-Will tell you if catheter is intrathecal or intravascular

36

A positive test dose when placing an epidural will present with what symptoms if it is intrathecal? Intravascular?

Intrathecal: Immediate spinal block, numbness, difficulty moving legs

Intravascular: Increased HR, ringing in ears, numbness and tingling around mouth, metallic taste

37

What is true of epidural dosing?

Always incremental
Usually 3 or 5 mL boluses
Will see pain reduced on patient's face before patient endorses reduced pain

38

1st Stage labor pain is what kind of pain?

Visceral, not localized

39

The sensations of pain, touch, temperature and motor function are blocked in what order?

1. Pain / temperature
2. Touch
3. Motor

40

What are the risks and benefits of combined spinal epidural (CSE)?

Benefits: near immediate pain relief, confirmation of epidural space

Risks: slight increase in risk of spinal headache, paresthesia possible

41

What is the risk of a subdural catheter?

Cannot be placed intentionally

Risk = Potential for arachnoid rupture and intrathecal exposure to epidural medication

42

List some possible risks of epidural placement

Inadvertent dural puncture
Hypotension
Failed block
Intravascular or intrathecal injection
Nerve injury
Prolongation of 2nd stage labor
Epidural hematoma
Infection

43

What is the Ferguson reflex?

Urge to push

44

What is an inadvertent dural puncture?

"Wet tap"
-Epidural needle punctures the Dura and CSF comes through

45

What are the two options in the event of a wet tap?

A) Remove needle and place epidural at an adjacent level

B) Insert catheter into intrathecal space

46

What are the benefits and risks of a spinal catheter?

Benefits: no risk of further wet tap, reduced risk of headache, reliable, strong block

Risks: high spinal

47

What is the most common indication for a C-section?

Arrest of dilation

48

What are some indications for C-section

Arrested dilation
Nonreassuring fetal heart rate
Cephalopelvic disproportion
Prior C-section
Malpresentation
Prior surgery involving the uterine corpus
Arrest of descent

Uterine cord prolapse, placental abruption, placenta previa (rarer)

49

What is a normal fetal heart rate?

110 - 160 BPM

50

When monitoring fetal heart rate, the tracing is evaluated for what?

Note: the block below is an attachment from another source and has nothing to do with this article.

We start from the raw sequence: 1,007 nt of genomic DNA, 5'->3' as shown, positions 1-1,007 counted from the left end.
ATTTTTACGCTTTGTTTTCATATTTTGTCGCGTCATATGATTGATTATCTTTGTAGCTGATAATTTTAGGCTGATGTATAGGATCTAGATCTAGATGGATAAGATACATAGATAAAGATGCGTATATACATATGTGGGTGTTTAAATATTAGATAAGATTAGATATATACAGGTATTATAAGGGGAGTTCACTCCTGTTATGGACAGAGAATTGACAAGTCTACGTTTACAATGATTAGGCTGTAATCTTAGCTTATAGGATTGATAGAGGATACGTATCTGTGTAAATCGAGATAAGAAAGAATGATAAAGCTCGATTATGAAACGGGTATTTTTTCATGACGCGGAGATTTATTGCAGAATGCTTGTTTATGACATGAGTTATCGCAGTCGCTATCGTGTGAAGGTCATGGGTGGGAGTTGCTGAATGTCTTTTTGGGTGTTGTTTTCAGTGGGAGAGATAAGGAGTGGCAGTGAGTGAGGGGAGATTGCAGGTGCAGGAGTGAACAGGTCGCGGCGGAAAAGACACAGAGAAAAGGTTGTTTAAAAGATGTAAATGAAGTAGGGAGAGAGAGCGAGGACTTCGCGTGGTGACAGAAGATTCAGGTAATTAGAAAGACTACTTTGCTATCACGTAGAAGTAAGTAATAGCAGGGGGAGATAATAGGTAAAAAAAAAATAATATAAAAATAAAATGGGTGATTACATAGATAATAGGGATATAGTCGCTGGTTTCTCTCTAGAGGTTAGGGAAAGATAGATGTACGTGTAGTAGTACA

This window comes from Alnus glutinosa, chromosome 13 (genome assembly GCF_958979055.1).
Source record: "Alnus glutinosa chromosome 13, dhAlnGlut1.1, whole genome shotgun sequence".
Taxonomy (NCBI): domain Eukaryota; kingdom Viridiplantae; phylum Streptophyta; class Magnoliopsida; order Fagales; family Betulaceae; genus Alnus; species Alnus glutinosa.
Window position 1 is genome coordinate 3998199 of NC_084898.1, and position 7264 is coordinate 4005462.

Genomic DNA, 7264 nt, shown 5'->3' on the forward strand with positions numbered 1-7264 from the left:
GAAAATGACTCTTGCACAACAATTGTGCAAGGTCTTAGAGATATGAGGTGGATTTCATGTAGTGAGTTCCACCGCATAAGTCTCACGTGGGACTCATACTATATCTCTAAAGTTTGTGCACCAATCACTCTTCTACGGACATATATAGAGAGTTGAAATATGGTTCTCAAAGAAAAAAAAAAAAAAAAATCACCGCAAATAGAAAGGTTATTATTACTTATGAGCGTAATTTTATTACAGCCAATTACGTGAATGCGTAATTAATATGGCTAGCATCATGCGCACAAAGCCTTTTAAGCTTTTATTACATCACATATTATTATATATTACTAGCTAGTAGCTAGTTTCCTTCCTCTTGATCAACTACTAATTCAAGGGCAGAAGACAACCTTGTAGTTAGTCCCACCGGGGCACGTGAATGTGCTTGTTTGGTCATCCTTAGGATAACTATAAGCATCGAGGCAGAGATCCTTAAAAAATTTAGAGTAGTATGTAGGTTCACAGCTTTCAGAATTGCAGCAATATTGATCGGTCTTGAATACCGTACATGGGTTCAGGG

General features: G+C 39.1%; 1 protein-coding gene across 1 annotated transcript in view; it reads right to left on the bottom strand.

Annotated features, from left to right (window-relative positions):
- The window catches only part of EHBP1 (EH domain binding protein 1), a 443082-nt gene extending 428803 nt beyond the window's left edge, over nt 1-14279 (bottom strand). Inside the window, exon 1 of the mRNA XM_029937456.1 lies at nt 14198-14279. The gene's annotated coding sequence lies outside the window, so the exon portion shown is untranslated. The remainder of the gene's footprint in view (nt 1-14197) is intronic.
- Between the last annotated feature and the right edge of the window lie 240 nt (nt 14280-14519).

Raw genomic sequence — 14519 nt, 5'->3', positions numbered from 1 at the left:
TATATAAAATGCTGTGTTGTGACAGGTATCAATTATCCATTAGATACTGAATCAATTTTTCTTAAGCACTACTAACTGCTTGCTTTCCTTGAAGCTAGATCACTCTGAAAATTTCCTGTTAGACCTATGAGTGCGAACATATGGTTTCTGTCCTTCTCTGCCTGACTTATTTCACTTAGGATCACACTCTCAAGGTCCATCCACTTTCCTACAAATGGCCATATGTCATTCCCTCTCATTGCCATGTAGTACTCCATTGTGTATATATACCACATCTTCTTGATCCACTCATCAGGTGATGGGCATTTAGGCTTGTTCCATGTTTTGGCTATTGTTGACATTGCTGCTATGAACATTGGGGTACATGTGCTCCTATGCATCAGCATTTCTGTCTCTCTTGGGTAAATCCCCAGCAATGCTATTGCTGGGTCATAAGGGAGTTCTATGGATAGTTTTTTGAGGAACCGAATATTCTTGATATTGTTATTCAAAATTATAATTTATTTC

Decelerations (in relation to contractions)
Accelerations (related to fetal movement)
Variability (fine and coarse)

51

Early decelerations in fetal heart rate tracings are associated with what?

Head compression as fetus moves toward delivery

52

Very well decelerations can be associated with what?

Umbilical cord prolapse

53

Late decelerations are suggestive of what?

Fetal asphyxia following contractions, such that contractions are cutting off fetal blood supply

54

Why are fetal heart rate decelerations important?

One of the only measurable fetal responses to stress

55

What type of anesthetic is preferred for a C-section and why?

Neuraxial preferred

For General:
Mortality rate 17x greater
Increased pain
Fetal transfer of induction drugs
Risk of losing the mother's airway

56

What are some advantages and disadvantages of spinal anesthesia?

Advantages: better block, smaller needle, confirmation of placement

Disadvantages: procedure must finish before dose wears off, hypotension risk, not for MS patients

57

How can you create a denser epidural block?

Add narcotics

58

What is the first sign of hypotension?

Nausea and vomiting

59

What is the first drug given after the baby is born and the cord is clamped?

Pitocin (oxytocin)
20-40U in 1L bag

60

In the event of neonatal distress, what is the first priority?

The mother. Once she is stable the provider may assist with the neonate

61

Why is a stat C-section called?

Emergency C-section necessary to save life of the mother or fetus

62

What is the most important element of a stat C-section?

Time
Speed is Key

63

Is a stat C-section is performed under general anesthesia, what must be done to the patient prior to induction?

Prepped and draped so if induction goes badly fetus can be section and saved

64

What are some important considerations for general anesthesia for a stat C-section?

Always RSI
Limit opioids and volatile anesthetics until baby is out
Surgery starts when tube placement confirmed

65

At what point during a C-section do you consider redosing the epidural catheter?

1-1.5 hrs

66

If single shot spinal is wearing off, or there is a "hotspot" what other drug is often given to provide analgesia?

Ketamine

-be prepared for hallucinations